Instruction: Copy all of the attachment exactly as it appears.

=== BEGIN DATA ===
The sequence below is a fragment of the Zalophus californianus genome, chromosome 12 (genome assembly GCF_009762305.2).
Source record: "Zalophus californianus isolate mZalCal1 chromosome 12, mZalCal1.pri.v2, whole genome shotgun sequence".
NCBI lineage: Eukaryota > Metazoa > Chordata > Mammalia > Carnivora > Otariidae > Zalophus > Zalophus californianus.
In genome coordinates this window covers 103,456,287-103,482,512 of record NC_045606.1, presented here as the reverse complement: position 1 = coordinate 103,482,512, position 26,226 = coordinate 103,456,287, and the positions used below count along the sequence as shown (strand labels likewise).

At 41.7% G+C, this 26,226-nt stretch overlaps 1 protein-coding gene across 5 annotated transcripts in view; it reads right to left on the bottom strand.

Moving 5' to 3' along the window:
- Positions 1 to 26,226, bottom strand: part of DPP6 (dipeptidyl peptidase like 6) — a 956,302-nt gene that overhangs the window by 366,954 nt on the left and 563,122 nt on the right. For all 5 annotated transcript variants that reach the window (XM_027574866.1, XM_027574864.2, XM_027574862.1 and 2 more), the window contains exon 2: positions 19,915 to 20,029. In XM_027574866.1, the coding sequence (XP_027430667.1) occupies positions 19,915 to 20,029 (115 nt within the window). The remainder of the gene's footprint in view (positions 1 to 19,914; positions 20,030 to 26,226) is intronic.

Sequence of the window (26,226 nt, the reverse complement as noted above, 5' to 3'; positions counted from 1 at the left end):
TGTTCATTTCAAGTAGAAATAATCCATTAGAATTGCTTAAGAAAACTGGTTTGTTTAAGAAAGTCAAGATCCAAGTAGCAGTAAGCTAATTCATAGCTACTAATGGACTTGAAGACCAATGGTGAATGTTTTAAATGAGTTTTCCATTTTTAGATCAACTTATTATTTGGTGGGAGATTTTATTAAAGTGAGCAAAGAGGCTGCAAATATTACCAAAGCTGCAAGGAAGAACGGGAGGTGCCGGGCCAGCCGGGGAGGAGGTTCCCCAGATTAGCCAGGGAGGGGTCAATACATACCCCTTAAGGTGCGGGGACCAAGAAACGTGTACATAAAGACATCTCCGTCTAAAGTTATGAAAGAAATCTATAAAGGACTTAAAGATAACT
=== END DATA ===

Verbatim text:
The sequence below is a fragment of the Zalophus californianus genome, chromosome 12 (genome assembly GCF_009762305.2).
Source record: "Zalophus californianus isolate mZalCal1 chromosome 12, mZalCal1.pri.v2, whole genome shotgun sequence".
NCBI lineage: Eukaryota > Metazoa > Chordata > Mammalia > Carnivora > Otariidae > Zalophus > Zalophus californianus.
In genome coordinates this window covers 103,456,287-103,482,512 of record NC_045606.1, presented here as the reverse complement: position 1 = coordinate 103,482,512, position 26,226 = coordinate 103,456,287, and the positions used below count along the sequence as shown (strand labels likewise).

At 41.7% G+C, this 26,226-nt stretch overlaps 1 protein-coding gene across 5 annotated transcripts in view; it reads right to left on the bottom strand.

Moving 5' to 3' along the window:
- Positions 1 to 26,226, bottom strand: part of DPP6 (dipeptidyl peptidase like 6) — a 956,302-nt gene that overhangs the window by 366,954 nt on the left and 563,122 nt on the right. For all 5 annotated transcript variants that reach the window (XM_027574866.1, XM_027574864.2, XM_027574862.1 and 2 more), the window contains exon 2: positions 19,915 to 20,029. In XM_027574866.1, the coding sequence (XP_027430667.1) occupies positions 19,915 to 20,029 (115 nt within the window). The remainder of the gene's footprint in view (positions 1 to 19,914; positions 20,030 to 26,226) is intronic.

Sequence of the window (26,226 nt, the reverse complement as noted above, 5' to 3'; positions counted from 1 at the left end):
TGTTCATTTCAAGTAGAAATAATCCATTAGAATTGCTTAAGAAAACTGGTTTGTTTAAGAAAGTCAAGATCCAAGTAGCAGTAAGCTAATTCATAGCTACTAATGGACTTGAAGACCAATGGTGAATGTTTTAAATGAGTTTTCCATTTTTAGATCAACTTATTATTTGGTGGGAGATTTTATTAAAGTGAGCAAAGAGGCTGCAAATATTACCAAAGCTGCAAGGAAGAACGGGAGGTGCCGGGCCAGCCGGGGAGGAGGTTCCCCAGATTAGCCAGGGAGGGGTCAATACATACCCCTTAAGGTGCGGGGACCAAGAAACGTGTACATAAAGACATCTCCGTCTAAAGTTATGAAAGAAATCTATAAAGGACTTAAAGATAACT